The film is also, as is the custom with most silent films, treated with titles along the way, which lend a helping, guiding hand but can also confuse the audience. I'm not sure if 100% of them are Griffith's original titles (some appear to be in more modern fonts than others), but some of them are actually poetry ("The loom of fate weaves Death for the boy's father"). My only complaint about some of them is that they stay onscreen too long -- for a film that's already such a chore to sit through, it doesn't make it any easier when I'm looking at the same words for 20-25 seconds.

The story I connected with the most was the modern story, of the Boy and the Dear One, who fall in love, have a child, have the child taken away by mistake, and deal with the violence and destruction of their lives. Perhaps it's because it was the modern story that it was the easiest to follow, or perhaps because it was the most detailed -- it did feel like it was paid more attention than the other stories, but maybe that was just my interest speaking. In any case, it's a gorgeously told story, with an especially beautiful (and, mind you, entirely silent) performance from Mae Marsh as the Dear One (pictured above).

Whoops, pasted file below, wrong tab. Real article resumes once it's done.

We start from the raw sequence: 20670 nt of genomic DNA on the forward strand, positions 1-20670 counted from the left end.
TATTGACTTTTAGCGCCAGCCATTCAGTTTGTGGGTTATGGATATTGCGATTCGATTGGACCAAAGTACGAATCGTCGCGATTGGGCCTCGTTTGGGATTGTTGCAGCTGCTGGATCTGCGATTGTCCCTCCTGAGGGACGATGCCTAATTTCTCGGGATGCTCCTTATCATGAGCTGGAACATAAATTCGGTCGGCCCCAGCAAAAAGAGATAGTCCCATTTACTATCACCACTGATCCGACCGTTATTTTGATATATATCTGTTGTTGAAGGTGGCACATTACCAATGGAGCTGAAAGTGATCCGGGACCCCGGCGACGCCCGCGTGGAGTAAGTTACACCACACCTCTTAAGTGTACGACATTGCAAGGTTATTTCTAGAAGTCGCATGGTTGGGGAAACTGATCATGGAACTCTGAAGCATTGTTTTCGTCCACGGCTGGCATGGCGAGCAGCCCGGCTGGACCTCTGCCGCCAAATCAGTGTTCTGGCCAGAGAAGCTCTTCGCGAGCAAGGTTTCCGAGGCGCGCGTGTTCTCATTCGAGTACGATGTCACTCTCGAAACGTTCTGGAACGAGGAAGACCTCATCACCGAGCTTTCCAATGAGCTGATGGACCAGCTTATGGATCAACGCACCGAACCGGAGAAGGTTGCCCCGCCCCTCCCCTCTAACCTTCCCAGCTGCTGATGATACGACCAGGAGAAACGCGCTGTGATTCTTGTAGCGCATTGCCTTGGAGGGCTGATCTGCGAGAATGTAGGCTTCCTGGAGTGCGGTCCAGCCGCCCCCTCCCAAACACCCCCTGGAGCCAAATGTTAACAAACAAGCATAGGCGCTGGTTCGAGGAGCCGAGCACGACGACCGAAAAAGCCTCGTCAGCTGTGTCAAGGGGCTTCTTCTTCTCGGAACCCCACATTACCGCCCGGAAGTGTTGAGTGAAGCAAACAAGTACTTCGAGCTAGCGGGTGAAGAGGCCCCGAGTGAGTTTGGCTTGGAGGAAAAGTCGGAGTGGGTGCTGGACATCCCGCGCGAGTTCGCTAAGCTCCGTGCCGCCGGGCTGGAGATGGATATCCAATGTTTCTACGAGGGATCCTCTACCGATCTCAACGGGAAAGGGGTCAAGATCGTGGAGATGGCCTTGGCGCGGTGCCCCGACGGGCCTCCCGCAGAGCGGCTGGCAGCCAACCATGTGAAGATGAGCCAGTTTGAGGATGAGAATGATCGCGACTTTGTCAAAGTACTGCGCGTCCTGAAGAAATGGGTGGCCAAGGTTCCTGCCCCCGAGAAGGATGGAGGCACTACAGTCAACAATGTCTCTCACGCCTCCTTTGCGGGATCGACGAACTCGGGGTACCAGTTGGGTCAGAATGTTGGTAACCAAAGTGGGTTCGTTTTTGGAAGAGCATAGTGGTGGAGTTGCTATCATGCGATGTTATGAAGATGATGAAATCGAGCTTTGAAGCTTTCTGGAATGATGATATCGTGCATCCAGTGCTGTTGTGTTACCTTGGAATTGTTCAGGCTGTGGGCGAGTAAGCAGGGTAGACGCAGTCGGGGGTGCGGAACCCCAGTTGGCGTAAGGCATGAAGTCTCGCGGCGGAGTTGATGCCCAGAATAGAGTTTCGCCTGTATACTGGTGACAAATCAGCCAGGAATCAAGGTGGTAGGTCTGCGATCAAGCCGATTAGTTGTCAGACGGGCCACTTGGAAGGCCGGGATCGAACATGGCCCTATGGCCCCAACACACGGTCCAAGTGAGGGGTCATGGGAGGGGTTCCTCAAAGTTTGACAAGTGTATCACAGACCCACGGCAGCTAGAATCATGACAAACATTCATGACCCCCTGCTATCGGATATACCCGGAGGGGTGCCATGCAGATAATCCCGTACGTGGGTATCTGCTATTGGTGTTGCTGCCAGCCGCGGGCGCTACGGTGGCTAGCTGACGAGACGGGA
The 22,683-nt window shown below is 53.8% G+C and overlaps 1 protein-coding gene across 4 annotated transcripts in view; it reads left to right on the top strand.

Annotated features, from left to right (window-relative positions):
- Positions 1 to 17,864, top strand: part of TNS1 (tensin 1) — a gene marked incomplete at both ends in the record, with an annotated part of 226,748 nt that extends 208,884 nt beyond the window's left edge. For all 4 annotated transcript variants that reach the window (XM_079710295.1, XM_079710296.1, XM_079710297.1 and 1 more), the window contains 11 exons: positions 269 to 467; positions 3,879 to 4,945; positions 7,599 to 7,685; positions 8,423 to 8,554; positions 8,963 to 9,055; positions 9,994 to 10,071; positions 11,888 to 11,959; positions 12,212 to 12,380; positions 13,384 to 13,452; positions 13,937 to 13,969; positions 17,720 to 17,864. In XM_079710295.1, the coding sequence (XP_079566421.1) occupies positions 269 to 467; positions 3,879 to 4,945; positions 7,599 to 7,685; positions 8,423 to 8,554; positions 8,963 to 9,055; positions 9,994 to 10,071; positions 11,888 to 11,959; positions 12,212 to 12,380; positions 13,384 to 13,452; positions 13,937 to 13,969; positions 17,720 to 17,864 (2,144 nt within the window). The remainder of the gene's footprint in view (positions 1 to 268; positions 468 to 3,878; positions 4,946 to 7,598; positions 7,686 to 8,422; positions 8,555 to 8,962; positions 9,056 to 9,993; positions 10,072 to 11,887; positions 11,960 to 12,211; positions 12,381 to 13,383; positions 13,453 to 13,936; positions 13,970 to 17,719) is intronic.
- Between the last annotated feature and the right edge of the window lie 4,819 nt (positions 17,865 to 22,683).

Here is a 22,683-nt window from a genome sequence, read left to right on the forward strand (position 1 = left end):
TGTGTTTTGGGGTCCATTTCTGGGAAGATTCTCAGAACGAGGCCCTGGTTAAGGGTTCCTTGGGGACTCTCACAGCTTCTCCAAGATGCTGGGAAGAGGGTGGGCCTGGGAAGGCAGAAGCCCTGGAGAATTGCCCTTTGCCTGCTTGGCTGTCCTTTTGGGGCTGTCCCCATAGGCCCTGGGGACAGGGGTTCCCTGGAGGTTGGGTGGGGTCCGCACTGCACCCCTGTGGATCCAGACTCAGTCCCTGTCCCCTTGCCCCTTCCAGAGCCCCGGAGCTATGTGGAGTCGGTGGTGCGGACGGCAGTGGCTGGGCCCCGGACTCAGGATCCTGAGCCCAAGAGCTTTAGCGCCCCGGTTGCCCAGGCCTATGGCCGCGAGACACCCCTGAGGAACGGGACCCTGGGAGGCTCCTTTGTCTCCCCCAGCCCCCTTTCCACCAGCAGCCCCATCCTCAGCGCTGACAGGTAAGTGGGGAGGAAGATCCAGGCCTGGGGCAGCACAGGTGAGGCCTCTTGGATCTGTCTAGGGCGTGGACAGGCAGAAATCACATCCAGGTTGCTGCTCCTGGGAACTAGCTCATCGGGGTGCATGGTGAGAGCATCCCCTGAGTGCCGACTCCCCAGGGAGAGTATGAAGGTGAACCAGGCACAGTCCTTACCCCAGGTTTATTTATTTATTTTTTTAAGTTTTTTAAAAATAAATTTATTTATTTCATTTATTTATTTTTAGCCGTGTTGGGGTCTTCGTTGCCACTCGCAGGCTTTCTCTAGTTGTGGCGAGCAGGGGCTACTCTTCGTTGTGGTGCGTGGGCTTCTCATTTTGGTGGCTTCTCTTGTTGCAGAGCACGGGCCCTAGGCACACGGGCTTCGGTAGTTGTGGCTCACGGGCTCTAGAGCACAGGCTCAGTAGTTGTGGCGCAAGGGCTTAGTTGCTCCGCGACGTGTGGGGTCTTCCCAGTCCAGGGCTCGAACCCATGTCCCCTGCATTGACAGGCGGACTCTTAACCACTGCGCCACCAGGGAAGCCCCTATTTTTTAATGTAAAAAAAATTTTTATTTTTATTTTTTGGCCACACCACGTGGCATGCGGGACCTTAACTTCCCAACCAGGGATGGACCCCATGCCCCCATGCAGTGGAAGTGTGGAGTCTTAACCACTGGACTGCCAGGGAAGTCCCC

Babylon under siege.

What impressed me most about the film was the scope of spectacle that I just didn't think was possible ninety-four years ago. I mean, look at these images!

And look at all those extras -- more than 3,000! The budget for the film was supposedly $2 million (nearly $50 million by today's standards) and although the film flopped at the box office, it's gained a legacy over time, as many of these types of films tend to do.

Perhaps the less harsh moral overtones of this film explain why it replaced Birth of a Nation (a film that's been accused of being overtly racist) on this list in 2007. This film battles against the more overarching theme of intolerance and hatred, which maybe isn't quite as partisan.